dorothy-day

Dorothy Day, one of the most important American Catholic leaders of the 20th century, had an unexpected past. Her early years included a bohemian lifestyle in New York, an abortion, and a child born out of wedlock. She later co-founded the Catholic Worker Movement, a pacifist, faith-based movement for social change that still exists today. Day led the Catholic Worker Movement from its beginnings in the Great Depression through the Vietnam War era. Day fed thousands of people, wrote newspaper columns, novels and plays, was arrested several times in protests, chain-smoked for years, and at times lived on farms as part of an agrarian, back-to-the-land strand of the Catholic Worker movement. She died in 1980 and is now a candidate for sainthood in the Church.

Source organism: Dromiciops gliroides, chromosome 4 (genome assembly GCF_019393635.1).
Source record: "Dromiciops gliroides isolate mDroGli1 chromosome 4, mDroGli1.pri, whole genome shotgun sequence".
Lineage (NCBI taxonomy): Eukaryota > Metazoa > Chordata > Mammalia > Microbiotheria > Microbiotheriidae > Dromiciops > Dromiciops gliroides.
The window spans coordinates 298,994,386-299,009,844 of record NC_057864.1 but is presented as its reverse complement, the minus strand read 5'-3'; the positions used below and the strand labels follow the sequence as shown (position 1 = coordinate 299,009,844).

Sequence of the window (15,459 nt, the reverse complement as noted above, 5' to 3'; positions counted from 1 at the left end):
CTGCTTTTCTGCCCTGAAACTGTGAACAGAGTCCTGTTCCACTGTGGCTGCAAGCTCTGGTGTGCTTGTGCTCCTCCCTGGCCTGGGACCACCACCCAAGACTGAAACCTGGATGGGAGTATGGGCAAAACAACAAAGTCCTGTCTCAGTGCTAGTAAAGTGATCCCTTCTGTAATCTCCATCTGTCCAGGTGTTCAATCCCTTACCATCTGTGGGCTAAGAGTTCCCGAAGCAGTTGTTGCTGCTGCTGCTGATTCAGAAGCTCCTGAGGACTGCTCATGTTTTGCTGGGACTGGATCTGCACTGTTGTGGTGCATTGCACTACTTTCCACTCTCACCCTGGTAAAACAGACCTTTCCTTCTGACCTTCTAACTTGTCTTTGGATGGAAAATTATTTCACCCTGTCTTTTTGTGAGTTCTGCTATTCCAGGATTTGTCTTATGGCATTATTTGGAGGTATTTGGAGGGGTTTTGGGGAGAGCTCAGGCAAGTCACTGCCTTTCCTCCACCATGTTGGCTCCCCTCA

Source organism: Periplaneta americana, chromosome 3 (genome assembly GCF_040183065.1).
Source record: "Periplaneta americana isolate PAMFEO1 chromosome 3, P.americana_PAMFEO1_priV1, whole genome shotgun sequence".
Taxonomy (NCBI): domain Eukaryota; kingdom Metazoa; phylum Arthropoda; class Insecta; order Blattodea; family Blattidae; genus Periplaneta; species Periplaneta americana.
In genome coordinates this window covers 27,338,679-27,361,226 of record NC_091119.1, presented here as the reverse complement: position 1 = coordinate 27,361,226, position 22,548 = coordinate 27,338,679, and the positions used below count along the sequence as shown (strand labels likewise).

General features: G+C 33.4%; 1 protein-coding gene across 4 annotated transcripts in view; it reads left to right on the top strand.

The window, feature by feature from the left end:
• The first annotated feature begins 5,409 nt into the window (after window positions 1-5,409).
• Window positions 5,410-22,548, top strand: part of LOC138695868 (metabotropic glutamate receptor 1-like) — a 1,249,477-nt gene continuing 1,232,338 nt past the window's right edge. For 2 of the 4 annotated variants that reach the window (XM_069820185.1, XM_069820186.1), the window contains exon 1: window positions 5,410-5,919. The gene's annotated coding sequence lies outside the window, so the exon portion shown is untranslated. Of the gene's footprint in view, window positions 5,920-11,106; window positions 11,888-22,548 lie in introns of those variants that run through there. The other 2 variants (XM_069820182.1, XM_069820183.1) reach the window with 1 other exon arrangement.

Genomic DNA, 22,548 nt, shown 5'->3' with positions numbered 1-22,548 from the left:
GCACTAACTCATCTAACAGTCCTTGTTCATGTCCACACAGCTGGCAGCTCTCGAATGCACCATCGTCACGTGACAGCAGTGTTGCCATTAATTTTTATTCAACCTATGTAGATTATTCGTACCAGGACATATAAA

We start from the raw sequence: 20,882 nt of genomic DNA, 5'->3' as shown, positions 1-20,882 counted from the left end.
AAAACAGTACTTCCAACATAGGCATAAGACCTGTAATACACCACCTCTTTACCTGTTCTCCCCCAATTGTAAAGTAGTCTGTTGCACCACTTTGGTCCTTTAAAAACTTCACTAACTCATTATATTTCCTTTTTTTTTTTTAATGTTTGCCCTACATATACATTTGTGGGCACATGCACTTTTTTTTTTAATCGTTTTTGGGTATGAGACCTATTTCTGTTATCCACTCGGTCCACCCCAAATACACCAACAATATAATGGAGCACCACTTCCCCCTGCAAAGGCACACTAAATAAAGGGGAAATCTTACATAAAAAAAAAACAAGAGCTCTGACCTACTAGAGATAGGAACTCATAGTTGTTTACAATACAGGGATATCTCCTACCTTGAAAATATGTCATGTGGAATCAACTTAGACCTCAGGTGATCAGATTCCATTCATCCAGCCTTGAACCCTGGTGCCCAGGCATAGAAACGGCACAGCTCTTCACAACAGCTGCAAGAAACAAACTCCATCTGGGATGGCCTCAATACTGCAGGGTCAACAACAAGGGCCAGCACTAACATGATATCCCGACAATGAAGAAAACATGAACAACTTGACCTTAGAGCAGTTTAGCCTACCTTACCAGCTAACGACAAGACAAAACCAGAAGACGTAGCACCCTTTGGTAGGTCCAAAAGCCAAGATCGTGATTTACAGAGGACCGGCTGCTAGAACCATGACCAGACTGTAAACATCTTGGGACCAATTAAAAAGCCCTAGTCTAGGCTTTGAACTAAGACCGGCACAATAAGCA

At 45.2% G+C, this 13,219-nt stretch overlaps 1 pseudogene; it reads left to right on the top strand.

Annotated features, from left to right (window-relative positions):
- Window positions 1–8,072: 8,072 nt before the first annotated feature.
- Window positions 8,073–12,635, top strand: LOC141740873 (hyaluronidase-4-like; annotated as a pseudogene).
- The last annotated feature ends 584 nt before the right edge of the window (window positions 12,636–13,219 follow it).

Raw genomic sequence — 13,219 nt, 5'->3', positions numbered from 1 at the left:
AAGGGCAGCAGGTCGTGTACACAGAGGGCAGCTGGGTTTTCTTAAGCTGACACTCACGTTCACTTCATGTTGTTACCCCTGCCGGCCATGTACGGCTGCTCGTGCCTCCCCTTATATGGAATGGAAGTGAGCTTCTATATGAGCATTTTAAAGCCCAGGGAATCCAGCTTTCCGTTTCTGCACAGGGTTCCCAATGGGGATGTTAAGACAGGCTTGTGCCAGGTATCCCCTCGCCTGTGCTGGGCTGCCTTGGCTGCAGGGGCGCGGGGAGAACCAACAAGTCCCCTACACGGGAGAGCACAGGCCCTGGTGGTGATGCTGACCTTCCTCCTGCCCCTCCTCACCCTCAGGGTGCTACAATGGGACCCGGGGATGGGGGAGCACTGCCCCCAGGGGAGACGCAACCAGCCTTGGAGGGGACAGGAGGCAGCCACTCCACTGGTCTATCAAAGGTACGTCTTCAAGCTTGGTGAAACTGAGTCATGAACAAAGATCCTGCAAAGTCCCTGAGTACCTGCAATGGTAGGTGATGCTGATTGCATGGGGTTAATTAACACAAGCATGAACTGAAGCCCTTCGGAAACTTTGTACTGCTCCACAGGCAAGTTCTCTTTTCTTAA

A new biography that illuminates Day’s activism and her complex personal life comes from someone who knows both well. Writer Kate Hennessy is Day’s youngest granddaughter, and she relied on family letters and diaries, interviews, and her own memories for her new book, Dorothy Day: The World Will be Saved by Beauty.

An ‘Intimate Portrait’ Of Dorothy Day, The Catholic Activist With A Bohemian Past